Conrad is a city in and the county seat of Pondera County, United States. The population was 2,570 at the 2010 census. Conrad is a small town; each June they kick up their heels at Whoop Up Days, a town wide celebration that includes a parade and rodeo. Conrad is located at 48°10′22″N 111°56′50″W. According to the United States Census Bureau, the city has a total area of 1.25 square miles, all of it land. Conrad is located an hour from the Rocky Mountain front and under two hours from Glacier National Park; as of the census of 2010, there were 2,570 people, 1,113 households, 676 families residing in the city. The population density was 2,056.0 inhabitants per square mile. There were 1,266 housing units at an average density of 1,012.8 per square mile. The racial makeup of the city was 95.1% White, 0.2% African American, 1.8% Native American, 0.3% Asian, 0.2% from other races, 2.4% from two or more races. Hispanic or Latino of any race were 1.5% of the population. There were 1,113 households of which 28.6% had children under the age of 18 living with them, 45.9% were married couples living together, 10.7% had a female householder with no husband present, 4.1% had a male householder with no wife present, 39.3% were non-families.
35.1% of all households were made up of individuals and 17.3% had someone living alone, 65 years of age or older. The average household size was 2.19 and the average family size was 2.82. The median age in the city was 45.7 years. 22.7% of residents were under the age of 18. The gender makeup of the city was 45.8% male and 54.2% female. As of the census of 2000, there were 2,753 people, 1,154 households, 755 families residing in the city; the population density was 2,338.5 people per square mile. There were 1,332 housing units at an average density of 1,131.5 per square mile. The racial makeup of the city was 95.75% White, 0.11% African American, 2.29% Native American, 0.18% Asian, 0.11% Pacific Islander, 0.22% from other races, 1.34% from two or more races. Hispanic or Latino of any race were 0.94% of the population. There were 1,154 households out of which 32.1% had children under the age of 18 living with them, 52.6% were married couples living together, 9.4% had a female householder with no husband present, 34.5% were non-families.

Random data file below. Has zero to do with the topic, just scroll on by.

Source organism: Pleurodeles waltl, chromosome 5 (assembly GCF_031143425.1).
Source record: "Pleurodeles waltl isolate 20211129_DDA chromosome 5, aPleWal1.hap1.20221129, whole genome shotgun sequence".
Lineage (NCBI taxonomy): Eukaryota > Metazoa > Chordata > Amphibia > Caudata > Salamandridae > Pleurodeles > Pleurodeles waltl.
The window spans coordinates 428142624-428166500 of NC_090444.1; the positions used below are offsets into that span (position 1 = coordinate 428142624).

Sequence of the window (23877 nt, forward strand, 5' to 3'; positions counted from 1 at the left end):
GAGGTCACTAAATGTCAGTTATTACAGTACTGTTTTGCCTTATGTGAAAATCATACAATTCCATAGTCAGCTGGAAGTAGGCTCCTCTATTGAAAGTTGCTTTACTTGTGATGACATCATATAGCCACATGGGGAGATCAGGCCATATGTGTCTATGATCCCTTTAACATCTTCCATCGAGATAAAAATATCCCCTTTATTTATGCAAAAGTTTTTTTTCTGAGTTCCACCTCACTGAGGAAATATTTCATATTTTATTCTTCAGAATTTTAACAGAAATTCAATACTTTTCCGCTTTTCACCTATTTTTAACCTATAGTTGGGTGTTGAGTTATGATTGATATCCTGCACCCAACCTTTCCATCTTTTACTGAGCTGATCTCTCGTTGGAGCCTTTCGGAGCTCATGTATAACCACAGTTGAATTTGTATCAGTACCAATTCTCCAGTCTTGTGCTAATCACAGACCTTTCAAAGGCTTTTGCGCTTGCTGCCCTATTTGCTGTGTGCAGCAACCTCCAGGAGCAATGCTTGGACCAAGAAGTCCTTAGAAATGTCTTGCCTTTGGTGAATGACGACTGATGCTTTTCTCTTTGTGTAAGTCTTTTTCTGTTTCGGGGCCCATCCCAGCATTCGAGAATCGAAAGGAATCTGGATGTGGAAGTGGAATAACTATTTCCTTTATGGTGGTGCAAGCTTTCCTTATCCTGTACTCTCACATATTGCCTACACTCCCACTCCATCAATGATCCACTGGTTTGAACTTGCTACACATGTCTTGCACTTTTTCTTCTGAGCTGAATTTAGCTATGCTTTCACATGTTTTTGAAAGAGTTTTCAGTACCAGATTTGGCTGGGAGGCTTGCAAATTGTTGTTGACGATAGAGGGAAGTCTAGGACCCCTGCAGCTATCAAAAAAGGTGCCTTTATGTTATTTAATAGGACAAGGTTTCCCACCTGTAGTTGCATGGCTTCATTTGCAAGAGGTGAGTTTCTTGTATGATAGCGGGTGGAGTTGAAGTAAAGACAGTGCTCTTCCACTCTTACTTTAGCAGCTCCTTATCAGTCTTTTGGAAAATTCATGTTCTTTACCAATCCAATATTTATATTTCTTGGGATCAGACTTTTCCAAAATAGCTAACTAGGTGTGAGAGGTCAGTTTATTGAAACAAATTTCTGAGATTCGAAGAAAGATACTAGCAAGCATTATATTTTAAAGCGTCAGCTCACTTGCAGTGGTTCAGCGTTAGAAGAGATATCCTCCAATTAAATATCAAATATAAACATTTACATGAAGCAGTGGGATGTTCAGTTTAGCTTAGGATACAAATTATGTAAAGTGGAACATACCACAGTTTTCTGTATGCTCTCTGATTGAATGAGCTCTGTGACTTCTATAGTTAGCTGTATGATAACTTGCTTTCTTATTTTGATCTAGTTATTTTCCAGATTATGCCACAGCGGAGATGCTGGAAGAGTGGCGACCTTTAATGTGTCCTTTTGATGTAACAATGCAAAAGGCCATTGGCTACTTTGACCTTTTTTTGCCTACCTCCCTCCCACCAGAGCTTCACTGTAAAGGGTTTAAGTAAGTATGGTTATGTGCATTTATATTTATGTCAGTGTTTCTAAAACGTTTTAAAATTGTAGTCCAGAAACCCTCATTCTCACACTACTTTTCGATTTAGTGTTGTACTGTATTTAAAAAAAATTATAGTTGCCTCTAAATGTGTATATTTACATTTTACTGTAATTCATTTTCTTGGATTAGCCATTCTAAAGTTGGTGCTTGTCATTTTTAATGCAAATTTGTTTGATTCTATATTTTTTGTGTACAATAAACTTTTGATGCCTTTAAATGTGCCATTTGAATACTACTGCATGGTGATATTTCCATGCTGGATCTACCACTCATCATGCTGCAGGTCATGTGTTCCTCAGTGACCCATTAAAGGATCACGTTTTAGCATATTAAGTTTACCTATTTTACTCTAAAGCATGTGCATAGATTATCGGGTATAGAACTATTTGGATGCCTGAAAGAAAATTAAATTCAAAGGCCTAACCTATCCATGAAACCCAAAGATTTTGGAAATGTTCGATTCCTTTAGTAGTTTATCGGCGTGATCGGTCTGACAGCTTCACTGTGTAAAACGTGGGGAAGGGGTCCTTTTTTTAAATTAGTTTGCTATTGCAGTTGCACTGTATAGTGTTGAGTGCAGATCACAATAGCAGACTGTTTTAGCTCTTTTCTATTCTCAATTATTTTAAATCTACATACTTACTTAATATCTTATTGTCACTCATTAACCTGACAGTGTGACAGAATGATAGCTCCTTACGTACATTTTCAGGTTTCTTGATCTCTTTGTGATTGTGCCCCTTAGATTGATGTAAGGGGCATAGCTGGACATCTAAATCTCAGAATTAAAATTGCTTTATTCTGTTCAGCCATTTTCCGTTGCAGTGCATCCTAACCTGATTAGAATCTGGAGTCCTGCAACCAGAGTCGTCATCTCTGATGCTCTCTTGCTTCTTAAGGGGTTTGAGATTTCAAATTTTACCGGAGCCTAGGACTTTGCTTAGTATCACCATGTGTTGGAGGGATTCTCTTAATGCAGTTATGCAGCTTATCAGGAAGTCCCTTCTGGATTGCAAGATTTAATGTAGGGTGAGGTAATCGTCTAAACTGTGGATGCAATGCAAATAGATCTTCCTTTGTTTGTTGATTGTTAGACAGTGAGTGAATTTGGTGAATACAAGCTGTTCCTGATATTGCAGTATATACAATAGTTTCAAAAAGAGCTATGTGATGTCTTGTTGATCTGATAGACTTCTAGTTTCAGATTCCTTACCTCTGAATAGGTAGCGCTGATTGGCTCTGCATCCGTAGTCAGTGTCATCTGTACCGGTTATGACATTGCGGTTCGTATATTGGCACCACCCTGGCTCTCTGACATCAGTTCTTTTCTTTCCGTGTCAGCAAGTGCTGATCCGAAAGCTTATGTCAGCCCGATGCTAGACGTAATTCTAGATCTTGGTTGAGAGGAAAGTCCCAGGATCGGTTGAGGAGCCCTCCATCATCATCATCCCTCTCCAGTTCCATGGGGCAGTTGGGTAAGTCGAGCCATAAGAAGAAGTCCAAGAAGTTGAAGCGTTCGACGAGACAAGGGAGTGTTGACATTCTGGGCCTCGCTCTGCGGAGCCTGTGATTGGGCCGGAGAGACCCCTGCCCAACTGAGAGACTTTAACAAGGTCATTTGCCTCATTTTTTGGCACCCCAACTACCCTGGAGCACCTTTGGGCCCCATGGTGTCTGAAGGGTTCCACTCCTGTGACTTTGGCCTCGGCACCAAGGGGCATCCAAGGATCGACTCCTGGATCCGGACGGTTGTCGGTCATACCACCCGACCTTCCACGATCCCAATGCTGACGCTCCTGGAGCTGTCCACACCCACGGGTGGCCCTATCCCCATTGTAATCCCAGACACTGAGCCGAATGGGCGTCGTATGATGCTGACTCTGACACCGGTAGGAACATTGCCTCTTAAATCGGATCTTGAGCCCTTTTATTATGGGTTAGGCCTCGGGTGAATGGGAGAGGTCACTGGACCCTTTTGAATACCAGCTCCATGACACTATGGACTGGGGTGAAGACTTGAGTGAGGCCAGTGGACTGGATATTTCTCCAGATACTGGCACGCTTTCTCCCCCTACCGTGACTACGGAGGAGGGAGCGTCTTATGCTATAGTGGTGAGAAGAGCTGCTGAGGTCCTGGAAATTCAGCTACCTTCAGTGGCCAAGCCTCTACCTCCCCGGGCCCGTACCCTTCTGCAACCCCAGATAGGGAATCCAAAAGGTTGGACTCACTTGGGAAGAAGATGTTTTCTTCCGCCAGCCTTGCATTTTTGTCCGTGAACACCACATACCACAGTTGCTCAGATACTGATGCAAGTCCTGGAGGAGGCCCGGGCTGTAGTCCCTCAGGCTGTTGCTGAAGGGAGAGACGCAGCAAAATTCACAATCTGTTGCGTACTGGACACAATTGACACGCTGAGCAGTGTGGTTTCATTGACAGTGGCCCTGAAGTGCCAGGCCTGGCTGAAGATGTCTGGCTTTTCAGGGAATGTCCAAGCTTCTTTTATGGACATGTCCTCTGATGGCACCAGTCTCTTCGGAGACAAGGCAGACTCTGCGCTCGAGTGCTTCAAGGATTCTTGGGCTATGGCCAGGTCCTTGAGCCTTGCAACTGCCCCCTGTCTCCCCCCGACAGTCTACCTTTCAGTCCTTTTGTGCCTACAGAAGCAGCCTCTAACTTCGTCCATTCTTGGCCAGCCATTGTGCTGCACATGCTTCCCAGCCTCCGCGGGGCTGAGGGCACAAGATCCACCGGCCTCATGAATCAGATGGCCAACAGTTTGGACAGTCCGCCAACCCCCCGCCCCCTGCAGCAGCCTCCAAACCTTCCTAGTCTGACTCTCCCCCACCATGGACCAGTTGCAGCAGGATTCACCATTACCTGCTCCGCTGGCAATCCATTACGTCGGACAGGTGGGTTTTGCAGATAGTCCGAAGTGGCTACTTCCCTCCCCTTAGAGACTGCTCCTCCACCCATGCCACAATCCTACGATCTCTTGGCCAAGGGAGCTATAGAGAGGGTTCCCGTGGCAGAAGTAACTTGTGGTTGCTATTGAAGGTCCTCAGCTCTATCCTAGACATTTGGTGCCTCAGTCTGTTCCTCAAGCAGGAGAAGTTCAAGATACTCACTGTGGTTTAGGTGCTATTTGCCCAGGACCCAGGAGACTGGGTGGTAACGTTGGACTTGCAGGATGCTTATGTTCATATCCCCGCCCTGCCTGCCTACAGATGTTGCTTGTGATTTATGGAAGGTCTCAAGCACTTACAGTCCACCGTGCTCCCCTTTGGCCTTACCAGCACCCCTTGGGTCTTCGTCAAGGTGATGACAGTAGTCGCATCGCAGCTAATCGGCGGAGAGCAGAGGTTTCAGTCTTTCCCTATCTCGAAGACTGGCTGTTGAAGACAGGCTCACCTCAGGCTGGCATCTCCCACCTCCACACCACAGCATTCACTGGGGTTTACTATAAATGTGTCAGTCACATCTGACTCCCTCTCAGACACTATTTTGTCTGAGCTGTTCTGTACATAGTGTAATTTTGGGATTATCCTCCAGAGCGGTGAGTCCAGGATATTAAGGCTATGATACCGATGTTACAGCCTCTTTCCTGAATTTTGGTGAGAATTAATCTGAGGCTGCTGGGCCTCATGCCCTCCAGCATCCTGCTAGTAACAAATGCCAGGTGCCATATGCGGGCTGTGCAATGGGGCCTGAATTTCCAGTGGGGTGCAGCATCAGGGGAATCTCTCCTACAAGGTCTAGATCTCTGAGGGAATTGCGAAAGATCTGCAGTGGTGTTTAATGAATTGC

31.3% of all households were made up of individuals and 16.2% had someone living alone, 65 years of age or older. The average household size was 2.33 and the average family size was 2.92. In the city, the population was spread out with 26.3% under the age of 18, 5.9% from 18 to 24, 25.7% from 25 to 44, 21.1% from 45 to 64, 21.0% who were 65 years of age or older. The median age was 40 years. For every 100 females there were 87.9 males. For every 100 females age 18 and over, there were 85.0 males. The median income for a household in the city was $29,432, the median income for a family was $42,056. Males had a median income of $31,908 versus $19,286 for females; the per capita income for the city was $15,742. About 10.6% of families and 13.4% of the population were below the poverty line, including 15.3% of those under age 18 and 5.7% of those age 65 or over. Conrad experiences a semi-arid climate with hot, wetter summers. LeRoy H. Anderson, United States Congressman from Montana, resided in Conrad.
Scott Curry, American football offensive tackle in the National Football League was born in Conrad. Wylie Gustafson and western singer, was born in Conrad. Duncan McKenzie was convicted of murdering a teacher, in Conrad. Shannen Rossmiller, The youngest female judge in United States history, whose testimony led to the conviction of Ryan G. Anderson, Michael Curtis Reynolds was born and worked in Conrad. Llew Jones, Senator for the state of Montana. Representative Jones was selected as 1 of the 5 most effective Legislators in Helena in 2005 as a first year senator
Richard Edward Ion Calvocoressi is a British museum curator and art historian. Calvocoressi was born in Westerham, one of three sons of Major Ion Calvocoressi, he was educated at Eton College, graduated from Magdalen College and the Courtauld Institute of Art. He served as an assistant keeper of modern art at the Tate Gallery from 1979 until 1987, was director of the Scottish National Gallery of Modern Art in Edinburgh from 1987 until 2007, he served as director of the Henry Moore Foundation, in 2015 became the director and senior curator of the Gagosian Gallery. Calvocoressi was appointed to the Reviewing Committee on the Export of Works of Art on 13 November 2012, serving until 12 November 2016, he married Francesca Roberts in 1976. They have three children, he was made a Commander of the Order of the British Empire in 2008 for "services to the Arts in Scotland". Marine Painting. Oxford: Phaidon. 1978. ISBN 978-0-71481-774-3. Magritte. Oxford: Phaidon. 1979. ISBN 978-0-71481-965-5. A. R. Penck: Brown's Hotel and other works.
London: Tate Gallery. 1984. Lucian Freud: Early Works. Edinburgh: Scottish National Gallery of Modern Art. 1997. ISBN 978-0-90359-866-8. Lee Miller: Portraits from a Life. London: Thames & Hudson. 2002. ISBN 978-0-50028-522-0. Francis Bacon: Late Paintings. New York: Rizzoli International. 2016. ISBN 978-0-84784-775-4. Richard Calvocoressi on IMDb "Richard Edward Ion Calvocoressi by Lucy Anne Dickens". National Portrait Gallery. Retrieved 29 September 2017